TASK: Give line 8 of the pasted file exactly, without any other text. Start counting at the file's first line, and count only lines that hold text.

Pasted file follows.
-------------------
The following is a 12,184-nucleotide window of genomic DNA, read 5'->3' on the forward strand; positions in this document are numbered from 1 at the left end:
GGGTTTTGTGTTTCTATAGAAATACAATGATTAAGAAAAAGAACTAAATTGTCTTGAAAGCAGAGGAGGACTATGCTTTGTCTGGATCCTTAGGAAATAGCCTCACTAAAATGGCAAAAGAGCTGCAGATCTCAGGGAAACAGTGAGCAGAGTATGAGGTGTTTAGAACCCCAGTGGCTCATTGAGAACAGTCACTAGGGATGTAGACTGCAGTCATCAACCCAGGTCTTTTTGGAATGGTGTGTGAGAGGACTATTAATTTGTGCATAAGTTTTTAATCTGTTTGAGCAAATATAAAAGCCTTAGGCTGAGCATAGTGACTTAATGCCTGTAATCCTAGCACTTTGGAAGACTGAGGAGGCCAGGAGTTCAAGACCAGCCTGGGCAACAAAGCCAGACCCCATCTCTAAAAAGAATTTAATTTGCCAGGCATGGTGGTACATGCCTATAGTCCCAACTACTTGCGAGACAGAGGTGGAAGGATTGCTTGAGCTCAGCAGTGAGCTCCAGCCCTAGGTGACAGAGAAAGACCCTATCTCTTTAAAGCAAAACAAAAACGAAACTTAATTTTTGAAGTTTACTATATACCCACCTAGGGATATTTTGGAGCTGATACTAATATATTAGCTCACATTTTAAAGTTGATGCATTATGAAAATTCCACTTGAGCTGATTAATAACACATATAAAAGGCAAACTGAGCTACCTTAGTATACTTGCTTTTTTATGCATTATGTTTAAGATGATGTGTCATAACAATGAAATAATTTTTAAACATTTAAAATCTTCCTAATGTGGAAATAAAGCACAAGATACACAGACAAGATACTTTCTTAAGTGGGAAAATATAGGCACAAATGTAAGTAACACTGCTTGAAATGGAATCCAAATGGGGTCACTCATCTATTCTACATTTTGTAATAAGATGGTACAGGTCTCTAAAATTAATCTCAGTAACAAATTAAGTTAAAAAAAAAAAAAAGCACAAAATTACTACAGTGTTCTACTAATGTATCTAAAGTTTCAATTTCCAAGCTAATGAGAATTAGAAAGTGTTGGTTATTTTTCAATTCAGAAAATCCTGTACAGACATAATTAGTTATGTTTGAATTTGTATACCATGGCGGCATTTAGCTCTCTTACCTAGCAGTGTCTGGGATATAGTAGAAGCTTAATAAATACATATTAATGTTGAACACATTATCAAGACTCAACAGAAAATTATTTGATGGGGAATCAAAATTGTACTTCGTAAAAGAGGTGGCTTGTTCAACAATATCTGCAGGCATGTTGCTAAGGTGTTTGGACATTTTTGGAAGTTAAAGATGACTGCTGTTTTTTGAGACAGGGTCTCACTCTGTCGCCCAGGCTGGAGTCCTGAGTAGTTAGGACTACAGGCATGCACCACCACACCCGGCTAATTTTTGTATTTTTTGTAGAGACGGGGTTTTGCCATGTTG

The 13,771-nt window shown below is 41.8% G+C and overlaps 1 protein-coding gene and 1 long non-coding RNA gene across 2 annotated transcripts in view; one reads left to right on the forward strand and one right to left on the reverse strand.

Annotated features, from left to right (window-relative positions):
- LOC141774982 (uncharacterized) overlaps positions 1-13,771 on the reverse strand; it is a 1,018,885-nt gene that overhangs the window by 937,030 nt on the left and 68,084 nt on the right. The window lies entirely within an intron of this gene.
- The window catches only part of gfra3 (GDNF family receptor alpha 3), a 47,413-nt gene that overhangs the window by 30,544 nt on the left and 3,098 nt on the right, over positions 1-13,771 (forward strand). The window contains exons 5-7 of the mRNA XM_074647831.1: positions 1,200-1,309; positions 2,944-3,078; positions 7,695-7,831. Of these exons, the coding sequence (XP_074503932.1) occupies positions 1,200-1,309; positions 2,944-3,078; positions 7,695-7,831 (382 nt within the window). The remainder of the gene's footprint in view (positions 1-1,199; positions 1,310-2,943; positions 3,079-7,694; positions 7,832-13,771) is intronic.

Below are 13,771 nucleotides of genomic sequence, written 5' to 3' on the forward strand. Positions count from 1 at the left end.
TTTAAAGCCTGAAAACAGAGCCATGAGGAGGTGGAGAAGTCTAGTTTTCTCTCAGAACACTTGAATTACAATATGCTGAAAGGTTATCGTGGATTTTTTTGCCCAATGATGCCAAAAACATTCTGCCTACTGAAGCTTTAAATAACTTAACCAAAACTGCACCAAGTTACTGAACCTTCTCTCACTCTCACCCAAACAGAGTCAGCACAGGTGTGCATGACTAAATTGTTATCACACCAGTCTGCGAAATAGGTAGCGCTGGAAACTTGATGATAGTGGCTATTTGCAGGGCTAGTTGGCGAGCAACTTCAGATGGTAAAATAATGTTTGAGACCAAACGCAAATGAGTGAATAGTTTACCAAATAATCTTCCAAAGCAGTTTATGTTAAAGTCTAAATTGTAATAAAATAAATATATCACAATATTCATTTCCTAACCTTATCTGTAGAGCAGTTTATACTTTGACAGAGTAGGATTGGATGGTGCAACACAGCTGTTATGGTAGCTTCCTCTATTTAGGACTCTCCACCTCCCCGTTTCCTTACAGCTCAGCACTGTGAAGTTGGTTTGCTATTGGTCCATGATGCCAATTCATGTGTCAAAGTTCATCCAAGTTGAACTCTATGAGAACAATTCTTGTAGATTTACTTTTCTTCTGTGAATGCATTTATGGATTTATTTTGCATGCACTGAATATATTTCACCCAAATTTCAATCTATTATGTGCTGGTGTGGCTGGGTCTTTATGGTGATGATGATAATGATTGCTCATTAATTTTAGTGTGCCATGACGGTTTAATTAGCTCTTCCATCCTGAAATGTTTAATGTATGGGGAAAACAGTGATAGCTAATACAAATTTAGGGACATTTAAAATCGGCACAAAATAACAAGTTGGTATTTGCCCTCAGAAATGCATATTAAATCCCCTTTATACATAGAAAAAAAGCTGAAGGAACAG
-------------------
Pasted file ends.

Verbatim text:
TTTAAAGCCTGAAAACAGAGCCATGAGGAGGTGGAGAAGTCTAGTTTTCTCTCAGAACACTTGAATTACAATATGCTGAAAGGTTATCGTGGATTTTTTTGCCCAATGATGCCAAAAACATTCTGCCTACTGAAGCTTTAAATAACTTAACCAAAACTGCACCAAGTTACTGAACCTTCTCTCACTCTCACCCAAACAGAGTCAGCACAGGTGTGCATGACTAAATTGTTATCACACCAGTCTGCGAAATAGGTAGCGCTGGAAACTTGATGATAGTGGCTATTTGCAGGGCTAGTTGGCGAGCAACTTCAGATGGTAAAATAATGTTTGAGACCAAACGCAAATGAGTGAATAGTTTACCAAATAATCTTCCAAAGCAGTTTATGTTAAAGTCTAAATTGTAATAAAATAAATATATCACAATATTCATTTCCTAACCTTATCTGTAGAGCAGTTTATACTTTGACAGAGTAGGATTGGATGGTGCAACACAGCTGTTATGGTAGCTTCCTCTATTTAGGACTCTCCACCTCCCCGTTTCCTTACAGCTCAGCACTGTGAAGTTGGTTTGCTATTGGTCCATGATGCCAATTCATGTGTCAAAGTTCATCCAAGTTGAACTCTATGAGAACAATTCTTGTAGATTTACTTTTCTTCTGTGAATGCATTTATGGATTTATTTTGCATGCACTGAATATATTTCACCCAAATTTCAATCTATTATGTGCTGGTGTGGCTGGGTCTTTATGGTGATGATGATAATGATTGCTCATTAATTTTAGTGTGCCATGACGGTTTAATTAGCTCTTCCATCCTGAAATGTTTAATGTATGGGGAAAACAGTGATAGCTAATACAAATTTAGGGACATTTAAAATCGGCACAAAATAACAAGTTGGTATTTGCCCTCAGAAATGCATATTAAATCCCCTTTATACATAGAAAAAAAGCTGAAGGAACAG